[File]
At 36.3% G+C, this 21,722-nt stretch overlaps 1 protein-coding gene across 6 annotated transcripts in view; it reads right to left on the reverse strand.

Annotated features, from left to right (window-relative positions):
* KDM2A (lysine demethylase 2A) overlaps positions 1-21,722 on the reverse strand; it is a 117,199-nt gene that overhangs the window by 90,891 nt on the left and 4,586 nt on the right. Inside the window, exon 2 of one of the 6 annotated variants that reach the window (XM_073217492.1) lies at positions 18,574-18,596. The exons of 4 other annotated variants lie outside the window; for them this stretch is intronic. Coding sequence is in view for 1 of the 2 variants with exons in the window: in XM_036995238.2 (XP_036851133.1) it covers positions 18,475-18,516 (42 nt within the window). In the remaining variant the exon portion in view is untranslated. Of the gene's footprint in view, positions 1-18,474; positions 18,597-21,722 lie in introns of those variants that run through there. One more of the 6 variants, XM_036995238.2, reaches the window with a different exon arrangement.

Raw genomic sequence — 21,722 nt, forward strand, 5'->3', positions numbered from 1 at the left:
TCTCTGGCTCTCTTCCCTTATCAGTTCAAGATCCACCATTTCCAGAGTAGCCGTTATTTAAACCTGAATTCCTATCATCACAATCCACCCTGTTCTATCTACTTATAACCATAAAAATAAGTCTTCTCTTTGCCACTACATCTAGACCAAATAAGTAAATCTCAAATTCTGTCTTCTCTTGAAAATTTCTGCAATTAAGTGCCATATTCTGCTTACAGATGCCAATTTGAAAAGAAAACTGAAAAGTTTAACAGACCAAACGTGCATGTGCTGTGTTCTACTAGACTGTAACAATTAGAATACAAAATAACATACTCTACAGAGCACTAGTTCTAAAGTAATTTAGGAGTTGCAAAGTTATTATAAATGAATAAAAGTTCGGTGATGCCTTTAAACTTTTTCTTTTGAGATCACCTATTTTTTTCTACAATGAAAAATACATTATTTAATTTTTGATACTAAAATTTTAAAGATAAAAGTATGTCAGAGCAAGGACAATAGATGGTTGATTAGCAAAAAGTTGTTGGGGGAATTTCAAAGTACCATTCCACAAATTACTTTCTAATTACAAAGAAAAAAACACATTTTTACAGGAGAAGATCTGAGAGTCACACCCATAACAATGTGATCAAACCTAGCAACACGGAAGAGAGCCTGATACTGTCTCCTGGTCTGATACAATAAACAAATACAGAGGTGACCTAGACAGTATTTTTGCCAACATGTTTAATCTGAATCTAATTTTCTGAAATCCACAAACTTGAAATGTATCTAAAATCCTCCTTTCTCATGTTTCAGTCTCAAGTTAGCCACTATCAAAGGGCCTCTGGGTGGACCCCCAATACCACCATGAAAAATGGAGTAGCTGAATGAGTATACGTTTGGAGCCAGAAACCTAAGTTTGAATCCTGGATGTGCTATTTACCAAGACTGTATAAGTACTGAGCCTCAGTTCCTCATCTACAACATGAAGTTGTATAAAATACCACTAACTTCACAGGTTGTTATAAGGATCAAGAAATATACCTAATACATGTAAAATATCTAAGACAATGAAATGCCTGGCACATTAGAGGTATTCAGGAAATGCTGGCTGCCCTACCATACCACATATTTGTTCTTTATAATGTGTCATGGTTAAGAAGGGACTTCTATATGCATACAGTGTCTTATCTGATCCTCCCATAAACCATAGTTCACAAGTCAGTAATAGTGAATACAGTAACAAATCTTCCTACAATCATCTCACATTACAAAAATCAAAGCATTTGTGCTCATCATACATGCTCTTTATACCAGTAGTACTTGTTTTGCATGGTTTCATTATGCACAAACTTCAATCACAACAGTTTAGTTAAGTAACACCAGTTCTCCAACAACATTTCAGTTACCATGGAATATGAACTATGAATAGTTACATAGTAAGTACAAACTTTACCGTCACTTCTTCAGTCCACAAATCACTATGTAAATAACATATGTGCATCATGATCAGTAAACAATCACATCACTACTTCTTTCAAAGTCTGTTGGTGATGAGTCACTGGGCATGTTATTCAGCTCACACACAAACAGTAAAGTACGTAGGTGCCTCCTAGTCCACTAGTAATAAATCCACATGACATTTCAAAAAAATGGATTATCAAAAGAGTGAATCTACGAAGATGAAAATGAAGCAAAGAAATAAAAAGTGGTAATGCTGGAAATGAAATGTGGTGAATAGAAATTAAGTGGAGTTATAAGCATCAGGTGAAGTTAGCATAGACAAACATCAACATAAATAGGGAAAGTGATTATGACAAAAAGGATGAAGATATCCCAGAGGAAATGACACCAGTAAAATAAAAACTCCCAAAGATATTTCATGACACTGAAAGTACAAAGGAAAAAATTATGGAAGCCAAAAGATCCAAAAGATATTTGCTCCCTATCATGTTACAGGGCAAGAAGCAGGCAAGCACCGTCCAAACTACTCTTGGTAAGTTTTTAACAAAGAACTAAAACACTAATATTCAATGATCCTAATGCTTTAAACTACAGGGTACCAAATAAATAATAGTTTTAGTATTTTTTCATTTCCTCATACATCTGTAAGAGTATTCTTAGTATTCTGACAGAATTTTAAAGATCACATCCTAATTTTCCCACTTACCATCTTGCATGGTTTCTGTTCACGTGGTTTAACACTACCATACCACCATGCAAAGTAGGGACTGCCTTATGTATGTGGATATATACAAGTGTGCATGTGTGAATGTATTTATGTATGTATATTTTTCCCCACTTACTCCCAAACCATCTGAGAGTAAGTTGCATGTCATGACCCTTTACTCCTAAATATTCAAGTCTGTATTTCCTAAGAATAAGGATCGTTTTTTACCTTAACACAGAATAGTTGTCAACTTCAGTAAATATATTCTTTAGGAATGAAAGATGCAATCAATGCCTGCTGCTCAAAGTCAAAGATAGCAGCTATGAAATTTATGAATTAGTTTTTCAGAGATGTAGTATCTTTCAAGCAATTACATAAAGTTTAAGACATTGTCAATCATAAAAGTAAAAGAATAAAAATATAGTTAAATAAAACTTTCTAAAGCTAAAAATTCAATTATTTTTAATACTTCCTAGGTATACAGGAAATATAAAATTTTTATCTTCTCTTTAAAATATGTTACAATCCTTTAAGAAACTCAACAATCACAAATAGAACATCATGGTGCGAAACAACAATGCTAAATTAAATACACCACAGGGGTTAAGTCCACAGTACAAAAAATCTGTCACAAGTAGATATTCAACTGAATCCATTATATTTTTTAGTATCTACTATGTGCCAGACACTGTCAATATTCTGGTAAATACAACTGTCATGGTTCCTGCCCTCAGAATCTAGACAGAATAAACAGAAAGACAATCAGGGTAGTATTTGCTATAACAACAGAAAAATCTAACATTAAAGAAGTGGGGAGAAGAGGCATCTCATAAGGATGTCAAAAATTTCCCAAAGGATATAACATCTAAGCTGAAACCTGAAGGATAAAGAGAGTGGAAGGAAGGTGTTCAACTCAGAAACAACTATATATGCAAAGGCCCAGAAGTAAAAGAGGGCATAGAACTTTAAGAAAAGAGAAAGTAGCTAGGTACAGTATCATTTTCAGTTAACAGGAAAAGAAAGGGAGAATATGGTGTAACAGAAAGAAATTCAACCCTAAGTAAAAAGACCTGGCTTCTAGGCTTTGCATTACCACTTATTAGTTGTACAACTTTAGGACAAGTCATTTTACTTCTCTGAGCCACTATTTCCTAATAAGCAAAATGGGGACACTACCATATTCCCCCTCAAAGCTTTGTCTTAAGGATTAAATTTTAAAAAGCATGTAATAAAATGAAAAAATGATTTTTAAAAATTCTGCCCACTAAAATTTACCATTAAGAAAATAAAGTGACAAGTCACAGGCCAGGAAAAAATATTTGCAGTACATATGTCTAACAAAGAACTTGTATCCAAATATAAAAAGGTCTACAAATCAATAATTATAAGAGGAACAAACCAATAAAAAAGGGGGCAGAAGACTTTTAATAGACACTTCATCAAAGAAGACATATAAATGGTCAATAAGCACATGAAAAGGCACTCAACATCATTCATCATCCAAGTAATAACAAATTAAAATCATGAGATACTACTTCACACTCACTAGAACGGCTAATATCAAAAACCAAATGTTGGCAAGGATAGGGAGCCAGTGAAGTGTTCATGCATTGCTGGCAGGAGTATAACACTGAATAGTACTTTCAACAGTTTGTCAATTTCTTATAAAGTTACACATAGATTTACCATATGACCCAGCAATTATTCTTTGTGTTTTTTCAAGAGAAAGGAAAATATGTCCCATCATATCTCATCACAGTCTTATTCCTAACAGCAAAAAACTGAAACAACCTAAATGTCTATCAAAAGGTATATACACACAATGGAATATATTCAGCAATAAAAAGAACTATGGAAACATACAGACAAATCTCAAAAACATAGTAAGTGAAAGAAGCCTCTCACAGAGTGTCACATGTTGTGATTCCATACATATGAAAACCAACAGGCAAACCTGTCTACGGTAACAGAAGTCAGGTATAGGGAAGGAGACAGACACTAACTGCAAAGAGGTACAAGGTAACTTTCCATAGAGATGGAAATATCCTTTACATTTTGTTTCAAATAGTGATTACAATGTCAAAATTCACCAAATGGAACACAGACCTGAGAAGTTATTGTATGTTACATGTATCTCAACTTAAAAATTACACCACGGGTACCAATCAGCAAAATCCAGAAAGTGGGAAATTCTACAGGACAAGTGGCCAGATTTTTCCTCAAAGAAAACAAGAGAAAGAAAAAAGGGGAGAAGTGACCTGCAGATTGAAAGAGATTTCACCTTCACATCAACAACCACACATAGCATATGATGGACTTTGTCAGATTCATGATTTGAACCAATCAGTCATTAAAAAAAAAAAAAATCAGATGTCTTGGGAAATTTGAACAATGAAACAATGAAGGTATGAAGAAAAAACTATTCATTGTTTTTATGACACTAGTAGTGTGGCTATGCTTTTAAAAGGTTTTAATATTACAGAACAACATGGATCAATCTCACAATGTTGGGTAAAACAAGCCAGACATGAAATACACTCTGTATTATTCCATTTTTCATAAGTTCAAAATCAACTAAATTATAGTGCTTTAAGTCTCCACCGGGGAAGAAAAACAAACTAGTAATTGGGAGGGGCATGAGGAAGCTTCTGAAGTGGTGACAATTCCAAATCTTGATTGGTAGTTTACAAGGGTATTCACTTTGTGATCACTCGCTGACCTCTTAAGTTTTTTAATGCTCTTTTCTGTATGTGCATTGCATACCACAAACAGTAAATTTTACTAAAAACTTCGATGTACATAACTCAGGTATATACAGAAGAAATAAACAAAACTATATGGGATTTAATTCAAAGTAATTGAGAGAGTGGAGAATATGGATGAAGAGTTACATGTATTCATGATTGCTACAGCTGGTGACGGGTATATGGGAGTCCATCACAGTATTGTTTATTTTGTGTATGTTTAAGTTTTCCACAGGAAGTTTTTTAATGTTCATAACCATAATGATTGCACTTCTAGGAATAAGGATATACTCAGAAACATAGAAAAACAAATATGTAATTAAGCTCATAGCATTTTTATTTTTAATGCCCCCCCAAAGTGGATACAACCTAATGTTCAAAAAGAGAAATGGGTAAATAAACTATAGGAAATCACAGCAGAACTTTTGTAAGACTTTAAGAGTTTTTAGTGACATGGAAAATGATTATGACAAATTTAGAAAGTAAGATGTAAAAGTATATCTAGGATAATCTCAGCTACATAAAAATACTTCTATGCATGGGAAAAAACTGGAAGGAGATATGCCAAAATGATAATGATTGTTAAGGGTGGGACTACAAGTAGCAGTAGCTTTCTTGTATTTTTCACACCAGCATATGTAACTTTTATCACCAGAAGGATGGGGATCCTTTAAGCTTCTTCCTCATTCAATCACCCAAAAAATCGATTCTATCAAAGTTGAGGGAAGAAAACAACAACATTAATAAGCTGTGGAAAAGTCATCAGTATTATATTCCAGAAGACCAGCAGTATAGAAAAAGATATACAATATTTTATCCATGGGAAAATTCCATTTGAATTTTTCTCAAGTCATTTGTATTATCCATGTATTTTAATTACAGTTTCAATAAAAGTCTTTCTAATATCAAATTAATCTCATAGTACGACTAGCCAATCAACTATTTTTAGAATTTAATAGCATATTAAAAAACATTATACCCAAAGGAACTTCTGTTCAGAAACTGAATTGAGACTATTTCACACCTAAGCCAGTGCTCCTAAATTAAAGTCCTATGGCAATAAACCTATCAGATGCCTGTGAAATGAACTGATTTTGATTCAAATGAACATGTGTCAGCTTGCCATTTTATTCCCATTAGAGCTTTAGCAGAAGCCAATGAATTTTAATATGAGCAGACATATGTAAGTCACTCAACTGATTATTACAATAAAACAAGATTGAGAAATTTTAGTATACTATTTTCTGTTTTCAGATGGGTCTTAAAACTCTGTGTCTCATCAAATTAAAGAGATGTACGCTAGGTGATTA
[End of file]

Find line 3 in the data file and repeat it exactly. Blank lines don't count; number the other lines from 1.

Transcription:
* KDM2A (lysine demethylase 2A) overlaps positions 1-21,722 on the reverse strand; it is a 117,199-nt gene that overhangs the window by 90,891 nt on the left and 4,586 nt on the right. Inside the window, exon 2 of one of the 6 annotated variants that reach the window (XM_073217492.1) lies at positions 18,574-18,596. The exons of 4 other annotated variants lie outside the window; for them this stretch is intronic. Coding sequence is in view for 1 of the 2 variants with exons in the window: in XM_036995238.2 (XP_036851133.1) it covers positions 18,475-18,516 (42 nt within the window). In the remaining variant the exon portion in view is untranslated. Of the gene's footprint in view, positions 1-18,474; positions 18,597-21,722 lie in introns of those variants that run through there. One more of the 6 variants, XM_036995238.2, reaches the window with a different exon arrangement.